Mammary Hyperplasia/Fibroadenoma Complex

author Sara Thornton DVM                 iCandy RagaMuffins 


Mammary hyperplasia is a condition recognized primarily in young cycling queens or in pregnant queens. It can also occur in any male or female cat that has been exposed to progestins, either accidentally or as a treatment. It appears as diffuse significant enlargement of one, or most likely, several or even all the glands. It causes marked discomfort for the cat due to the remarkable size the glands may achieve.

The cause of the disease, which goes by several monikers, is an amplified response to endogenous or exogenous progesterone. Affected glands become red, swollen, and in extreme cases, ulcerated. In the young  cycling queens and the pregnant queens, the glands are responding to the progesterone being produced by the cat. In these cases the condition will commonly subside without treatment in time. In other cases, the cat may be responding to the progesterone being used to treat a skin or behavior issue. In addition, cats exposed to a person’s hormone replacement therapy (HRT) gel, cream, or spray can develop fibroglandular hyperplasia. Another cause in a spayed queen is an ovarian remnant present after ovariohysterectomy.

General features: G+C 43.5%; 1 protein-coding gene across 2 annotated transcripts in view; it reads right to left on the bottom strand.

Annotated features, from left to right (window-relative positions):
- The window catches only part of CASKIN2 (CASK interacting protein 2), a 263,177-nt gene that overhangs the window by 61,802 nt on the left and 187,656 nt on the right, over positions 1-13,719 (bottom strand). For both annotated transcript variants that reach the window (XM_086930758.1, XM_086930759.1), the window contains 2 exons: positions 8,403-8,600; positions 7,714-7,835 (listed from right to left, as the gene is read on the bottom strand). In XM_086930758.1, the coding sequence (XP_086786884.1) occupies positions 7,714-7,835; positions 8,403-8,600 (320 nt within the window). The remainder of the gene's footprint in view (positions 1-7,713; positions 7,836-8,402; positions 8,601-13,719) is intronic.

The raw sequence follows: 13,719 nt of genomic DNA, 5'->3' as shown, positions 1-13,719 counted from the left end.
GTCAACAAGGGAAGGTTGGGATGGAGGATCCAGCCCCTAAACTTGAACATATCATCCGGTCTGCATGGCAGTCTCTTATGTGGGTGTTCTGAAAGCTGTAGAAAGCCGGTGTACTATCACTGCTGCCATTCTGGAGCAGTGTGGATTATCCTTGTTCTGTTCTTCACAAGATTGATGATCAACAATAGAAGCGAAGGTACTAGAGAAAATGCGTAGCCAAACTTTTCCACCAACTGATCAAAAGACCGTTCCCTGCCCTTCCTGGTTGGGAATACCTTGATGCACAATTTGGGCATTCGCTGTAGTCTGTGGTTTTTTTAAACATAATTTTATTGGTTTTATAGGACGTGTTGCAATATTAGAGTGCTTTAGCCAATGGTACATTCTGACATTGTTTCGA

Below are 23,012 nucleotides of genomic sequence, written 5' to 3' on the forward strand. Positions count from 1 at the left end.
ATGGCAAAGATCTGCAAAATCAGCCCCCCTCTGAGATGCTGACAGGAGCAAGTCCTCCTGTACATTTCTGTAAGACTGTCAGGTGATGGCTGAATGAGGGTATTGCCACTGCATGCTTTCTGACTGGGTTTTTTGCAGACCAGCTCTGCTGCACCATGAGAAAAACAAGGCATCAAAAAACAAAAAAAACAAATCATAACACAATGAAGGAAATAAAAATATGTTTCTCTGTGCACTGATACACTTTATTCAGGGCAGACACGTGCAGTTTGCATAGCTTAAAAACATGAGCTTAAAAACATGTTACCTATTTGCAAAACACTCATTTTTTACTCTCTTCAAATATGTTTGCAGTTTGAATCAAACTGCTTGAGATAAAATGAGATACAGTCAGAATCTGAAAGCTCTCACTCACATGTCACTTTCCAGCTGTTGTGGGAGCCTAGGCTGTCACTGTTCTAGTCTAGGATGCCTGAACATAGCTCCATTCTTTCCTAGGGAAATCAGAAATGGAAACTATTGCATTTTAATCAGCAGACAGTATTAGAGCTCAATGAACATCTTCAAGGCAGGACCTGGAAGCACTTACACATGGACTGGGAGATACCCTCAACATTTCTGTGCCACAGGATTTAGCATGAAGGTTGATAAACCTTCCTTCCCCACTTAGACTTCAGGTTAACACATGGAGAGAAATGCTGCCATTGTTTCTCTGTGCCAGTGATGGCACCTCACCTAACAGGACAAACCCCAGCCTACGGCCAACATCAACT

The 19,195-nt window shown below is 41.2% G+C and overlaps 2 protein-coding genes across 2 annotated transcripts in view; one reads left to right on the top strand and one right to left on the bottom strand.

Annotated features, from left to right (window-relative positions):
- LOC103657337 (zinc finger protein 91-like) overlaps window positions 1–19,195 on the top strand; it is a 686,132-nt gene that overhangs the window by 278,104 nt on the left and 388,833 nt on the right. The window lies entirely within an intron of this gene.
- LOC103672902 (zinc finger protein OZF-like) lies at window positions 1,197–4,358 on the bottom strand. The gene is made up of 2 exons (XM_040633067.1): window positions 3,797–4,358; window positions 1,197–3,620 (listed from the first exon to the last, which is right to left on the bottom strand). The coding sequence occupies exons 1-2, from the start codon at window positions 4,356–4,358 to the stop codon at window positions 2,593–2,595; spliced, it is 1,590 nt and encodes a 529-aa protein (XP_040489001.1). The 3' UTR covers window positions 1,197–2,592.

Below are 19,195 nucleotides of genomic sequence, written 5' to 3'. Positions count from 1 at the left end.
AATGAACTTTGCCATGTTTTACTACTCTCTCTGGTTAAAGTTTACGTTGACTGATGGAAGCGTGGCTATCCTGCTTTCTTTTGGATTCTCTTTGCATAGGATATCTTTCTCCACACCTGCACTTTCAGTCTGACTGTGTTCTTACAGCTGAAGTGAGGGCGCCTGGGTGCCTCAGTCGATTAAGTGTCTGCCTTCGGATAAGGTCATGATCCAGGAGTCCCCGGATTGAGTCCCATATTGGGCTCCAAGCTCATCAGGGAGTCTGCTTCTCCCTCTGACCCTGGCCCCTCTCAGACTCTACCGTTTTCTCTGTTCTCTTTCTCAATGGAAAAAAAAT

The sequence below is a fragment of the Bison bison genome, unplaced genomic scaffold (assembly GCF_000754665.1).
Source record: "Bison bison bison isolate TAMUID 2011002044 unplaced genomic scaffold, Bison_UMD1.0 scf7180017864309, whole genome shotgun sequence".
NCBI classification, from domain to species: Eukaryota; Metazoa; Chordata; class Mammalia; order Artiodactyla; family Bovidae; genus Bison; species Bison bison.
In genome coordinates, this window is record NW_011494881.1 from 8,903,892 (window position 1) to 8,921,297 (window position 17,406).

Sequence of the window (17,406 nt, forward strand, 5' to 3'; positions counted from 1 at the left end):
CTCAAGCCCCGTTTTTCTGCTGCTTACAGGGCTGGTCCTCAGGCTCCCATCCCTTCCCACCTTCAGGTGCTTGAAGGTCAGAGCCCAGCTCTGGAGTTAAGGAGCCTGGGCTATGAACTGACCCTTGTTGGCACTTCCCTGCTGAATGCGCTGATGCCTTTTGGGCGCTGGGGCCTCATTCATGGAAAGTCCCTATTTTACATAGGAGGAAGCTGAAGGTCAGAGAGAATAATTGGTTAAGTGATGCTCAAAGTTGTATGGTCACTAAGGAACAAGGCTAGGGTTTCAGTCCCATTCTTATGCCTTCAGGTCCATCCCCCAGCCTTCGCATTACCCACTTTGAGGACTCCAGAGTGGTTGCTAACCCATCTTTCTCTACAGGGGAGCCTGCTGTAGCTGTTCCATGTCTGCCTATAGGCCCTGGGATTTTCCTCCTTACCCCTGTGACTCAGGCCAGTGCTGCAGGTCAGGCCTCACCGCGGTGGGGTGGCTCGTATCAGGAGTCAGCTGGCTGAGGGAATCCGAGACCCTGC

Diagnosis is based on history and clinical signs.  The red, swollen glands may be difficult to distinguish from neoplasia, making cytology or a biopsy necessary in some cases. Generally, the cats are not febrile or painful except in cases where secondary infection sets in.

The treatment of choice for mammary hyperplasia in queens not destined for breeding is to spay them. In affected spayed cats, an LH test can be performed to determine if there is a small amount of ovarian tissue remaining. If that is the case, surgery can be performed to remove that tissue. In cases of HRT exposure, applying the dermal medicine to the person’s inner thigh usually helps prevent this exposure.   For the altered pet, a different medication can be used for treatment of skin or behavior so the offending medication can be discontinued.

There are a number of therapies that can be used to treat fibroglandular mammary hypertrophy for cats in breeding programs. These medications are not labeled for use in cats and often are not available except through compounding pharmacies. The progesterone receptor blocker aglepristine is the preferred treatment in many cases.  Cabergoline and bromocriptine are drugs that inhibit prolactin release from the pituitary gland, causing luteolysis, which in turn lowers endogenous progesterone levels.

In some cats, mammary hyperplasia resolves on its own over time. Secondary infections must be treated as needed. Even with treatment, it may take weeks to months to resolve.